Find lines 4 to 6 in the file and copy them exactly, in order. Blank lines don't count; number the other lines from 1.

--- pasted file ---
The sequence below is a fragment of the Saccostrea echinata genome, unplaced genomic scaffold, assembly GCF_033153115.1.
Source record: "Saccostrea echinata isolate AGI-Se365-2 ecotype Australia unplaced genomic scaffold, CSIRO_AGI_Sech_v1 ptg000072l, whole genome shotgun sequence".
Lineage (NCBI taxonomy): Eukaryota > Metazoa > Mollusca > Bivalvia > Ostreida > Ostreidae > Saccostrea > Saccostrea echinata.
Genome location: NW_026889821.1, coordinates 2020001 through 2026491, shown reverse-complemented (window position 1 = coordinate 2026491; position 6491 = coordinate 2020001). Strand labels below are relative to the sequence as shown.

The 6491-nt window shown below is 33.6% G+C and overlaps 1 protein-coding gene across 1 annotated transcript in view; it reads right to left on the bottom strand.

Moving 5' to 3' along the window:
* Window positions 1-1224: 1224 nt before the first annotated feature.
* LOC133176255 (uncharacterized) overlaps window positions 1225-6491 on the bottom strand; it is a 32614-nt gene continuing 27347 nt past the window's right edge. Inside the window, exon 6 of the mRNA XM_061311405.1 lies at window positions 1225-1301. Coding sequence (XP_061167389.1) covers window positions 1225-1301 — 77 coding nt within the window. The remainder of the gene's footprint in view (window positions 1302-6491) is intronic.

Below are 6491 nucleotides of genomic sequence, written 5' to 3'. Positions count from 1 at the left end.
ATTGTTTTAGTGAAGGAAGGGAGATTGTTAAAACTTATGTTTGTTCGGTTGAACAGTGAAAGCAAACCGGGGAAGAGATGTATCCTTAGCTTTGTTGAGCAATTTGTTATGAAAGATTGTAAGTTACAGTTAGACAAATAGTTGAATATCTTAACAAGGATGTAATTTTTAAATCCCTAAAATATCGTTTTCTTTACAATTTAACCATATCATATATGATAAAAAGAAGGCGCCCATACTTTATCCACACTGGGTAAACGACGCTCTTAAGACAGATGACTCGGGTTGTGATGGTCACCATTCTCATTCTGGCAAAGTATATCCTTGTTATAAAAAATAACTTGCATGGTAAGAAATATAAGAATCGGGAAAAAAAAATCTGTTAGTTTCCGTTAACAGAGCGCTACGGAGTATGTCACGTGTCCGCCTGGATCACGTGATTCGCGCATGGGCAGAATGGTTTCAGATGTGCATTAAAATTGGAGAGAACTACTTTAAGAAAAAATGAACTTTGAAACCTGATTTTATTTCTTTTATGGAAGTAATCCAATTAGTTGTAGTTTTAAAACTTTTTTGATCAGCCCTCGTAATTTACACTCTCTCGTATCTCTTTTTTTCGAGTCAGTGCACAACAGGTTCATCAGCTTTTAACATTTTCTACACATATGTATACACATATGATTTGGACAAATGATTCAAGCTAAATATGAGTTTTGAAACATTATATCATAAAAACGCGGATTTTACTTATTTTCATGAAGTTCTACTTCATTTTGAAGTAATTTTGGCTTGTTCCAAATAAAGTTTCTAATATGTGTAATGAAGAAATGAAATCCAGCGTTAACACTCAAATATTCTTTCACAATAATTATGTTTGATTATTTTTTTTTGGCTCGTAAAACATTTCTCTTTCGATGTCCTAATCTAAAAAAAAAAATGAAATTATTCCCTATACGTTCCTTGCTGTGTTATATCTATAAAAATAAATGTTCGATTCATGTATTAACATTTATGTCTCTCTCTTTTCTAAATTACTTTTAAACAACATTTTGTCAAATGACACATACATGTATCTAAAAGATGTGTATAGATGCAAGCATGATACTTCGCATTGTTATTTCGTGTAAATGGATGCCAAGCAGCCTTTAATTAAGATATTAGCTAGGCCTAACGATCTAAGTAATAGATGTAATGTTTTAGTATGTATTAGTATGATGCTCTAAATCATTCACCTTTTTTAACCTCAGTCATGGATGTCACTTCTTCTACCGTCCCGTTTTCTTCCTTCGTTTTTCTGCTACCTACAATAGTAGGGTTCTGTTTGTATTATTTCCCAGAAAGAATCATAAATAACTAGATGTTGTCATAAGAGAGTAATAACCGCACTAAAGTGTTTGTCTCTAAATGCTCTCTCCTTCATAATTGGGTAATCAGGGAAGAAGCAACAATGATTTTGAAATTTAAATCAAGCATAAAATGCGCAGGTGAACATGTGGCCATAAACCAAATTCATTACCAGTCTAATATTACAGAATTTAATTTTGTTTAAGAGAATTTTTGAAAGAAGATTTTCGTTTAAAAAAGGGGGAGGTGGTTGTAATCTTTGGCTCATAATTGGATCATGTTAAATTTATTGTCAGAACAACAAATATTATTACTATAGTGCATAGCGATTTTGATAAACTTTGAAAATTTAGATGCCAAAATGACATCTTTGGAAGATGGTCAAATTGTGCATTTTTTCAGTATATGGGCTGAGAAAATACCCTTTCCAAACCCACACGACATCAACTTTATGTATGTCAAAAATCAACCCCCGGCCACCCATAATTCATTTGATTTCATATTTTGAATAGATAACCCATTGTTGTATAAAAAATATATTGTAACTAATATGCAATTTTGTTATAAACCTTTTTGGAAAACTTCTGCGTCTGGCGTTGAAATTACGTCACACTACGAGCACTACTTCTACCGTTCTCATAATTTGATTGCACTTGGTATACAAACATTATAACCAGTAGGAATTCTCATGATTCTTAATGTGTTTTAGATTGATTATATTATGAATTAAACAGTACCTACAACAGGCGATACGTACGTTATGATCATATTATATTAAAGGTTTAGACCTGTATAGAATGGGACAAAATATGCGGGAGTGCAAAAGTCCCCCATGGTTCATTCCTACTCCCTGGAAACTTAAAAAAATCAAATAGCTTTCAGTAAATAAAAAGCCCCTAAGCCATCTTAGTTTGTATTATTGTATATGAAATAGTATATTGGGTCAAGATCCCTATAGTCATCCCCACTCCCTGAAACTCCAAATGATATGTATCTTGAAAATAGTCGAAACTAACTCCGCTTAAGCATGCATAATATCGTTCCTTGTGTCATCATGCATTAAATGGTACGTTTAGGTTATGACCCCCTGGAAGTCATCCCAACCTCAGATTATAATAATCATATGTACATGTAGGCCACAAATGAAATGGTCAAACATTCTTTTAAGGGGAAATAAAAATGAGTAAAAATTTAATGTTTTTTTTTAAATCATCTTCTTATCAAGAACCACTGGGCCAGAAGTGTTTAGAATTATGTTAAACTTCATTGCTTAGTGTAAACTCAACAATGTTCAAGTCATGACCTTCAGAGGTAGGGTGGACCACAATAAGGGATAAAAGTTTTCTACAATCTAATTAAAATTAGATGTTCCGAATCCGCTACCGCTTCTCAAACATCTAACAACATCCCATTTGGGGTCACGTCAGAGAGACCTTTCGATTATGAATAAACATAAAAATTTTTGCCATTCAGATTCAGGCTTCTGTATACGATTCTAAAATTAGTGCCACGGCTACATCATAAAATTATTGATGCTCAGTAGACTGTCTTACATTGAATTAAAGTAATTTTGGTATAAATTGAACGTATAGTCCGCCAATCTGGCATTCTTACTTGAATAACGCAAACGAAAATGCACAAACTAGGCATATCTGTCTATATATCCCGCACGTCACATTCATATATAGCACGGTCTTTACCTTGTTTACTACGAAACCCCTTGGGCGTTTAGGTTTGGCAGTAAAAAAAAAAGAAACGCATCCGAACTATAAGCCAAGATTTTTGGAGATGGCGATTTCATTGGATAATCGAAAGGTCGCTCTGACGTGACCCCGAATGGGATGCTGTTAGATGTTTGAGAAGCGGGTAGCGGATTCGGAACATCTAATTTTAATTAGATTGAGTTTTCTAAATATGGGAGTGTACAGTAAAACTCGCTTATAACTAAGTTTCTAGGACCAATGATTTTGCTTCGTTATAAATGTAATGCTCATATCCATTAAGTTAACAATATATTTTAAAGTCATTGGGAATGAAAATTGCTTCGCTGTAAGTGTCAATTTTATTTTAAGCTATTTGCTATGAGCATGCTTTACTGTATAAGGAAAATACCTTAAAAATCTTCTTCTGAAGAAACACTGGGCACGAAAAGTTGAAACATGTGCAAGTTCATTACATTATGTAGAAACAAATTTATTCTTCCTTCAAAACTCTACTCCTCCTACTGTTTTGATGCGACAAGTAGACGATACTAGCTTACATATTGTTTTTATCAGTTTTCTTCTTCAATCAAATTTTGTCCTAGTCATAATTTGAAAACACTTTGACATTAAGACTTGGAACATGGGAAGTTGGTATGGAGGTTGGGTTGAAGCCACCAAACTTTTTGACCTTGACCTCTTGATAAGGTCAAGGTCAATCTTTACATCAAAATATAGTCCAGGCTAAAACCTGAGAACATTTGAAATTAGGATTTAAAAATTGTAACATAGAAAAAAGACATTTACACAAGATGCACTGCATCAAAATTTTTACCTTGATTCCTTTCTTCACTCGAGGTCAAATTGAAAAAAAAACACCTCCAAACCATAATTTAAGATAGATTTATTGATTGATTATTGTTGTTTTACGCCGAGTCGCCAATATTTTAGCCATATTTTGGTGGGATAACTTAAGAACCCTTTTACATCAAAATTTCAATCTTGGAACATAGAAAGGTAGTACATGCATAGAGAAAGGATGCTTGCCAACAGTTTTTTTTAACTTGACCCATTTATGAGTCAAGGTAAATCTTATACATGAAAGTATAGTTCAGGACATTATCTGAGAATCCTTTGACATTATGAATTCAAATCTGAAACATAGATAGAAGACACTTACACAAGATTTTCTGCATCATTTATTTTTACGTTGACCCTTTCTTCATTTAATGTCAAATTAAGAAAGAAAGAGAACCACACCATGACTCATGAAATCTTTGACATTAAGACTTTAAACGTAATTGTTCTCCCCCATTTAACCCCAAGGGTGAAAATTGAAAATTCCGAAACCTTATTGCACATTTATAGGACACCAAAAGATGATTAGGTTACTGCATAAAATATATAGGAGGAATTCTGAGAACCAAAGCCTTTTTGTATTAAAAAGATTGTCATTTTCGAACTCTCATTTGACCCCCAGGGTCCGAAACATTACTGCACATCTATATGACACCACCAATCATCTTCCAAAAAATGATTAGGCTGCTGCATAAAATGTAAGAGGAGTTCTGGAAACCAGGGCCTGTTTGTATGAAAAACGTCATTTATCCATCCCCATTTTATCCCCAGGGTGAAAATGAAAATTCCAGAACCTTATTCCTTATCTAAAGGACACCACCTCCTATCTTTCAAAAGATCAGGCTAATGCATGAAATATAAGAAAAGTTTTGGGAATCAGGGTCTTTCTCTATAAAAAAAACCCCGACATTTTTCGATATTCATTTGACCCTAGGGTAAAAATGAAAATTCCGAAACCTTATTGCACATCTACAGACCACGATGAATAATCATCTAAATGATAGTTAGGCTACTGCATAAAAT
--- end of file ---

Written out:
Genome location: NW_026889821.1, coordinates 2020001 through 2026491, shown reverse-complemented (window position 1 = coordinate 2026491; position 6491 = coordinate 2020001). Strand labels below are relative to the sequence as shown.

The 6491-nt window shown below is 33.6% G+C and overlaps 1 protein-coding gene across 1 annotated transcript in view; it reads right to left on the bottom strand.

Moving 5' to 3' along the window: